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Kingdom of the DeadAuthor: Simon Sellars • Aug 5th, 2008 •
I saw George Romero’s zombie flick Dawn of the Dead for the first time at the Melbourne International Film Festival last night. What a super film. What a statement. And very, very funny too. And in fact very reminiscent of Kingdom Come, for Dead, like KC, also features a sealed-off shopping mall in which a band of resistance fighters attempt to restart a micro society, sustained yet ultimately imprisoned by the trappings of consumer capitalism.
The mall in both Ballard and Romero becomes a city, a country, a galaxy, a self-sustaining micronational state seceding from reality, a State of mind absorbing and zombifying all it touches, and the faceless, cartoonish football hordes in KC are consumer zombies as much as the walking dead in Romero are metaphorically intended to be.
Yet, if you tweak your perspective just a little, the survivors in both could conversely be read as the oppressors, the old world clinging to its accumulated wealth, hording it for themselves in the face of the zombie attack — an all-devouring, ever-growing underclass.
For Romero, like Ballard, is nothing if not a master of ambivalence.
The most Ballardian part of the film is when the survivors seal off a department store — privileged retail space — from the zombies in the mall’s concourse, ie the tacky public domain. The survivors turn on the store’s muzak and roam the aisles to take whatever they want from the limitless, yet depthless wonders of consumerism, free to act out their decadent bourgeois fantasies, setting up their attic space with expensive furniture and luxury TV sets, even though the apocalypse that has blighted the outside world means there is nothing to watch anymore.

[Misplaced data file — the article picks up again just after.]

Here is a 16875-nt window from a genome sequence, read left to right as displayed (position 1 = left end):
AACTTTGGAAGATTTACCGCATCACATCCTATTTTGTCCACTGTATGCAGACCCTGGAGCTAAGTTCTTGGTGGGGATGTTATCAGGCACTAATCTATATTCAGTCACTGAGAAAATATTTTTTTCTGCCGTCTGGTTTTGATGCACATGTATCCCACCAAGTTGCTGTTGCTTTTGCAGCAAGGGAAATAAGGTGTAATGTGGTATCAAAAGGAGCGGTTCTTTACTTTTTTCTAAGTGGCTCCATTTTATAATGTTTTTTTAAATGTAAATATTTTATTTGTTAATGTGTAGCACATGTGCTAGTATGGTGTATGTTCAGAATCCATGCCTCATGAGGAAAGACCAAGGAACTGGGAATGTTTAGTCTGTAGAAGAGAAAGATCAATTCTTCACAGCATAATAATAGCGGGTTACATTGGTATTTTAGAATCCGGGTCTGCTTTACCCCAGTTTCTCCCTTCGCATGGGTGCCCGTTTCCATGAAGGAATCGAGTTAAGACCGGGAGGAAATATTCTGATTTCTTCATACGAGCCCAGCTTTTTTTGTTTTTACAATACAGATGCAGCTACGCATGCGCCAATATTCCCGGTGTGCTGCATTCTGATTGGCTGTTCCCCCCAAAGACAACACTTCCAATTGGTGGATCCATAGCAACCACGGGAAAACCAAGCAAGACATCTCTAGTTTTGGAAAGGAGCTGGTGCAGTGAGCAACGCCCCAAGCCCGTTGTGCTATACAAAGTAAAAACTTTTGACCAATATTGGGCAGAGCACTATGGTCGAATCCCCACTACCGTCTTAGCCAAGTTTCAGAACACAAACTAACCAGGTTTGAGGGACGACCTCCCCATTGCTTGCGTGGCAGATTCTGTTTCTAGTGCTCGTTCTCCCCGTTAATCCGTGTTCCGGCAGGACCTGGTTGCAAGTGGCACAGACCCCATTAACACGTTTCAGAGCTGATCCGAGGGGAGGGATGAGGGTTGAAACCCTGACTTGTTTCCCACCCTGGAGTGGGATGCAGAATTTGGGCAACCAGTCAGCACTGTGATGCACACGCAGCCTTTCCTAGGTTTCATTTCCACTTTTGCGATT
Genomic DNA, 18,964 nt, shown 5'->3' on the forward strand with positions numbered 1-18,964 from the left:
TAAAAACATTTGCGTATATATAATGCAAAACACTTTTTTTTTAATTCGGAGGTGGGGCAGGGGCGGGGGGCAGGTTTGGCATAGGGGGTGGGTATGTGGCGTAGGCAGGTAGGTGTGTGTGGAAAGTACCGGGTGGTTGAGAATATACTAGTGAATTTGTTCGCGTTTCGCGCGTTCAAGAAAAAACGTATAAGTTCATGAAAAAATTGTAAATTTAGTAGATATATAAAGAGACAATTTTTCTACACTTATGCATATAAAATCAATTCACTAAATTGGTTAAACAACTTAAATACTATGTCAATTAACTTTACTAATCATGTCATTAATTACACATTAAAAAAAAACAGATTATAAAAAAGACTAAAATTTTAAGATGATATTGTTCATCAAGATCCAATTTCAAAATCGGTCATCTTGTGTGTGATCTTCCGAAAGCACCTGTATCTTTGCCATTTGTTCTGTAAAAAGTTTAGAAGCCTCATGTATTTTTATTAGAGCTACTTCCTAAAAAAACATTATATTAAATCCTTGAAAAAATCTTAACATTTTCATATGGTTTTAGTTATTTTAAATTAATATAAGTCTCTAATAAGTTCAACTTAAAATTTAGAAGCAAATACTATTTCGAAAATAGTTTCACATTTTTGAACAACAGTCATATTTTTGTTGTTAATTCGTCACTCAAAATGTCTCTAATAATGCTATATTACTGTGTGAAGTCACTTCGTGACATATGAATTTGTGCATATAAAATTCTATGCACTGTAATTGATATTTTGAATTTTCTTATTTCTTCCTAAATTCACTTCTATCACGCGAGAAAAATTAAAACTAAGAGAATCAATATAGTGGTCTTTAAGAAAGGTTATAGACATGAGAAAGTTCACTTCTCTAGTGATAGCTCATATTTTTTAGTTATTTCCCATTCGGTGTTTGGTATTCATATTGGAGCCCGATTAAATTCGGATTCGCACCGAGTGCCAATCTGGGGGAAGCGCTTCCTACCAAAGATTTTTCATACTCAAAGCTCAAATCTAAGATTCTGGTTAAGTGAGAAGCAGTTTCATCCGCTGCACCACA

Watching this sequence, I could almost imagine yet another parallel world in which KC was written in the late 70s, and George Romero, the master of guerilla filmmaking — an aesthetic and a philosophy that informs the guerilla responses in his storylines — had become the first director to adapt Ballard for the big screen, setting the tone for future Ballard adaptations to come: raw, uncompromising, revolutionary, and shot through with the blackest humour, the perfect defence against insanity.
In short: how Ballard’s books, and Romero’s films, appear to me.
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